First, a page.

COMMENTARY: Protecting Texas children from e-cigarettes


E-cigarette use in the United States has increased rapidly since its introduction in 2007. While electronic cigarettes (e-cigarettes) are often touted as a less harmful alternative to smoking, it is important to remember that these devices can be harmful, nonetheless. While the long-term effects of using e-cigarettes are not fully known, the liquid used in these products usually has nicotine, which is addictive and can also contain potentially harmful ingredients.

Much like traditional tobacco products, we should be doing everything possible to stop children from using e-cigarettes. According to Dr. Sharilyn Stanley, coordinator of the Texas Poison Control Program, “E-cigarettes are enticing to children, due to their candy-like coloring and flavors, and are a source of potentially life-threatening toxicity.” Further, research shows that as brain development continues until about age 25, nicotine exposure during adolescence and young adulthood can harm development and cause addiction.

Despite the risks, surveys show that 35 percent of high school students in Texas have used e-cigarettes. This figure is 4 percent higher than the 31 percent who have used traditional cigarettes.

To Dr. Stanley’s point, some manufacturers of liquid nicotine products have begun packaging and labeling their containers to mimic kid-friendly food products such as juice boxes, cookies and lollipops. Labeling and/or advertising liquid nicotine as kid-friendly is misleading and dangerous. It encourages adolescents to try these products because they associate them with foods and drinks that they enjoy and leads some children to ingest liquid nicotine because of the appearance of the container.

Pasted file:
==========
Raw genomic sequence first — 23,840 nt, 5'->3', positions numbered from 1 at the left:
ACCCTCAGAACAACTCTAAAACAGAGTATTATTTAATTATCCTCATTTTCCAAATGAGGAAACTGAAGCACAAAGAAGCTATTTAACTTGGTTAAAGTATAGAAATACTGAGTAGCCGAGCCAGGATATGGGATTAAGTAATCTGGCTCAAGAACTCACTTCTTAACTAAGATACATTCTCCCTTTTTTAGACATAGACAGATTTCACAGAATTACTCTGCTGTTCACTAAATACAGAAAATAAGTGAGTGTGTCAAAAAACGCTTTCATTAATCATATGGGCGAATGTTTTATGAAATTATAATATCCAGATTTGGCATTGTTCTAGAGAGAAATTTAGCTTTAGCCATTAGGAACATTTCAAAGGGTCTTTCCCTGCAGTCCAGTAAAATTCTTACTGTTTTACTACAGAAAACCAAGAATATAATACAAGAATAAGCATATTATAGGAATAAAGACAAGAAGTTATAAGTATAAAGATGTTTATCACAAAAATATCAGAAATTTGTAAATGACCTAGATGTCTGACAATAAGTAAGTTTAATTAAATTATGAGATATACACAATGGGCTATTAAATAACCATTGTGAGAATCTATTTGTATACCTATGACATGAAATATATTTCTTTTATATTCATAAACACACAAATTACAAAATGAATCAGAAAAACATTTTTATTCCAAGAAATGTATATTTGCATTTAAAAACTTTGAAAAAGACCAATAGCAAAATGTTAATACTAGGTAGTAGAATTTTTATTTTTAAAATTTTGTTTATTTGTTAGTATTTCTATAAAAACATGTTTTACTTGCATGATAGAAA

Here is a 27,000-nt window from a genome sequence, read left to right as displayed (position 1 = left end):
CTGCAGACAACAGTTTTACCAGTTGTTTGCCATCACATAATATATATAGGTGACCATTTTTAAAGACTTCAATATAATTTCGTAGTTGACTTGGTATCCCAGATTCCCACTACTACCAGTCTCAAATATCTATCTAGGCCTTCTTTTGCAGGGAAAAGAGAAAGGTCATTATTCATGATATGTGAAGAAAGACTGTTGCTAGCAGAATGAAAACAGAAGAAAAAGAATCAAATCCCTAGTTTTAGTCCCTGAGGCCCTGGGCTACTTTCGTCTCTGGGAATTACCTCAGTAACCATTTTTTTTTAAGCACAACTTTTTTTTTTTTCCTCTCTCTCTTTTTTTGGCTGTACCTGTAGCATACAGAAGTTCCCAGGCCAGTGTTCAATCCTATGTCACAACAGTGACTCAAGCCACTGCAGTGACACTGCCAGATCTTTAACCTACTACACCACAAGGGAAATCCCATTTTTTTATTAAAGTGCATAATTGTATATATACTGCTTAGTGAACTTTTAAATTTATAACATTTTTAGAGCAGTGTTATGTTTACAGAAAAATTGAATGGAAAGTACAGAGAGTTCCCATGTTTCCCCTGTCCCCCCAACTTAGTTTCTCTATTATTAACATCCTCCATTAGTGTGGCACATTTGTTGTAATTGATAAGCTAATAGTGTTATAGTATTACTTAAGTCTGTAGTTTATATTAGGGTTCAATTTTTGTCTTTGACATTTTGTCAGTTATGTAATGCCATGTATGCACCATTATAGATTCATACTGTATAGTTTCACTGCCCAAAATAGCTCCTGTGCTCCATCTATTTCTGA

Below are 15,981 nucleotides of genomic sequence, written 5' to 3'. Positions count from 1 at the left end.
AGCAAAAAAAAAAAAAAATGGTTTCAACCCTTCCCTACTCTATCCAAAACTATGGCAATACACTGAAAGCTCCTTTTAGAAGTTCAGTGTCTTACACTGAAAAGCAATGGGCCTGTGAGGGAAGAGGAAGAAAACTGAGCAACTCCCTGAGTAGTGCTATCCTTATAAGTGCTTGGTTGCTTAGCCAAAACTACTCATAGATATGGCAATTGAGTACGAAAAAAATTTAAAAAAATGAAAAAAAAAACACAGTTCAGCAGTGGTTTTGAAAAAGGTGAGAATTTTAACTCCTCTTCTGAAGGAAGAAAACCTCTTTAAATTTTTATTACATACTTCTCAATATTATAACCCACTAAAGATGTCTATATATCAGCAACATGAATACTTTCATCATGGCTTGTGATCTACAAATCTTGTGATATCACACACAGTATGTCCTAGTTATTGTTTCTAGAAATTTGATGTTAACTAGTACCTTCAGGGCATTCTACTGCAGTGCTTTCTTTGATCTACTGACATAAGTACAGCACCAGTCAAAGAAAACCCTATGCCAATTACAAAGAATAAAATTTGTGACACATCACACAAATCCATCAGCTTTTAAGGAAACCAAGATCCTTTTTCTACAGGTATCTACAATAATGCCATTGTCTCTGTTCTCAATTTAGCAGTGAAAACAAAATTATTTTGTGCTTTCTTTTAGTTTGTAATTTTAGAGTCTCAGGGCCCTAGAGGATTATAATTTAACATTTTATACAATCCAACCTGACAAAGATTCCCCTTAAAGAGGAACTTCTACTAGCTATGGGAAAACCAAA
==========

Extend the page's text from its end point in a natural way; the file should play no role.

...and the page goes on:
Senate Bill 97, which I passed in 2015, prohibited any person under 18 years of age from buying, possessing, accepting or consuming an e-cigarette. The bill also required any e-cigarette liquid containing nicotine be sold in child-resistant containers. While these requirements have unquestionably helped prevent kids from using e-cigarettes or ingesting liquid nicotine, there is more that can be done to protect children.

From 2009 to 2018, there were 1,266 cases of nicotine ingestion reported in Texas. Most concerning is that of the calls reported during that period, 60 percent were exposures in children ages five years or under. While the number of exposures has decreased — thanks to federal and state law, like SB 97, which requires child-proof packaging — children are still at risk and continue to be poisoned. Exposure to or ingestion of a relatively small amount of liquid nicotine in children can lead to seizures, coma, respiratory arrest and even death from cardiac arrest.

The U.S. Food and Drug Administration and the Federal Trade Commission recently sent letters to several companies warning them against using labeling and/or advertising that resembles kid-friendly food products. Hopefully, this action by these agencies will force other liquid nicotine manufacturers to avoid the use of labeling and advertising that appeal to children.

Along the same vein, there is growing concern over the use of flavors for liquid nicotine. A 2009 federal law prohibited the sale of cigarettes with characterizing flavors other than menthol or tobacco, but tobacco companies have sidestepped this law with e-cigarettes. Research has shown that flavors play a huge role in the use of e-cigarettes by youth. I agree with the recommendation from the American Academy of Pediatrics to prohibit the labeling of liquid nicotine in a kid-friendly manner and the use of flavors.

Should you or someone you know be exposed to any poison, the Texas Poison Control Network is a resource that all Texans can call by dialing (800) 222-1222, your call will be answered by a health professional specially trained in poisons.

We, as a society, need to make a stronger effort to educate our youth about the dangers of e-cigarettes. I will consider filing legislation regarding the marketing and labeling of e-cigarettes, as well as additional preventative measures during the upcoming legislative session to address the potential harms caused by these products to our children.